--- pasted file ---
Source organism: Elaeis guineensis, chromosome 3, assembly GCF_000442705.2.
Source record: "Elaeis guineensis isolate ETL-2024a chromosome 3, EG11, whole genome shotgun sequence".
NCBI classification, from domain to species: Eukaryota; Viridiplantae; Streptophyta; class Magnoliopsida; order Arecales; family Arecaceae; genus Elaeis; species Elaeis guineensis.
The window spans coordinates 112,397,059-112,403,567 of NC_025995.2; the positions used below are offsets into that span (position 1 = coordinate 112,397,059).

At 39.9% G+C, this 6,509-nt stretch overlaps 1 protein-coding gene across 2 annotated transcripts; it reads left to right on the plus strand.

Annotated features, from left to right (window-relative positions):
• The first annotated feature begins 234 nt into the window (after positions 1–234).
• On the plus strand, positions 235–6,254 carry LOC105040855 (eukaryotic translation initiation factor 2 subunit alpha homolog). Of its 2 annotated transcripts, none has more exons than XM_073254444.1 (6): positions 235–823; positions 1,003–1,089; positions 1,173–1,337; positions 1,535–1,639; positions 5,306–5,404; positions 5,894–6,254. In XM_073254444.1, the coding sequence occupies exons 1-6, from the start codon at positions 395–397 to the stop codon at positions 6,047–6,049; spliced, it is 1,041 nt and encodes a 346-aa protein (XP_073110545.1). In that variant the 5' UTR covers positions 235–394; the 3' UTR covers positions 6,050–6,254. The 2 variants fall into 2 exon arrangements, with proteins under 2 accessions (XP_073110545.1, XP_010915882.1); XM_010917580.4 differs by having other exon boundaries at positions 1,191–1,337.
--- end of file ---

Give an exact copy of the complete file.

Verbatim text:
Source organism: Elaeis guineensis, chromosome 3, assembly GCF_000442705.2.
Source record: "Elaeis guineensis isolate ETL-2024a chromosome 3, EG11, whole genome shotgun sequence".
NCBI classification, from domain to species: Eukaryota; Viridiplantae; Streptophyta; class Magnoliopsida; order Arecales; family Arecaceae; genus Elaeis; species Elaeis guineensis.
The window spans coordinates 112,397,059-112,403,567 of NC_025995.2; the positions used below are offsets into that span (position 1 = coordinate 112,397,059).

At 39.9% G+C, this 6,509-nt stretch overlaps 1 protein-coding gene across 2 annotated transcripts; it reads left to right on the plus strand.

Annotated features, from left to right (window-relative positions):
• The first annotated feature begins 234 nt into the window (after positions 1–234).
• On the plus strand, positions 235–6,254 carry LOC105040855 (eukaryotic translation initiation factor 2 subunit alpha homolog). Of its 2 annotated transcripts, none has more exons than XM_073254444.1 (6): positions 235–823; positions 1,003–1,089; positions 1,173–1,337; positions 1,535–1,639; positions 5,306–5,404; positions 5,894–6,254. In XM_073254444.1, the coding sequence occupies exons 1-6, from the start codon at positions 395–397 to the stop codon at positions 6,047–6,049; spliced, it is 1,041 nt and encodes a 346-aa protein (XP_073110545.1). In that variant the 5' UTR covers positions 235–394; the 3' UTR covers positions 6,050–6,254. The 2 variants fall into 2 exon arrangements, with proteins under 2 accessions (XP_073110545.1, XP_010915882.1); XM_010917580.4 differs by having other exon boundaries at positions 1,191–1,337.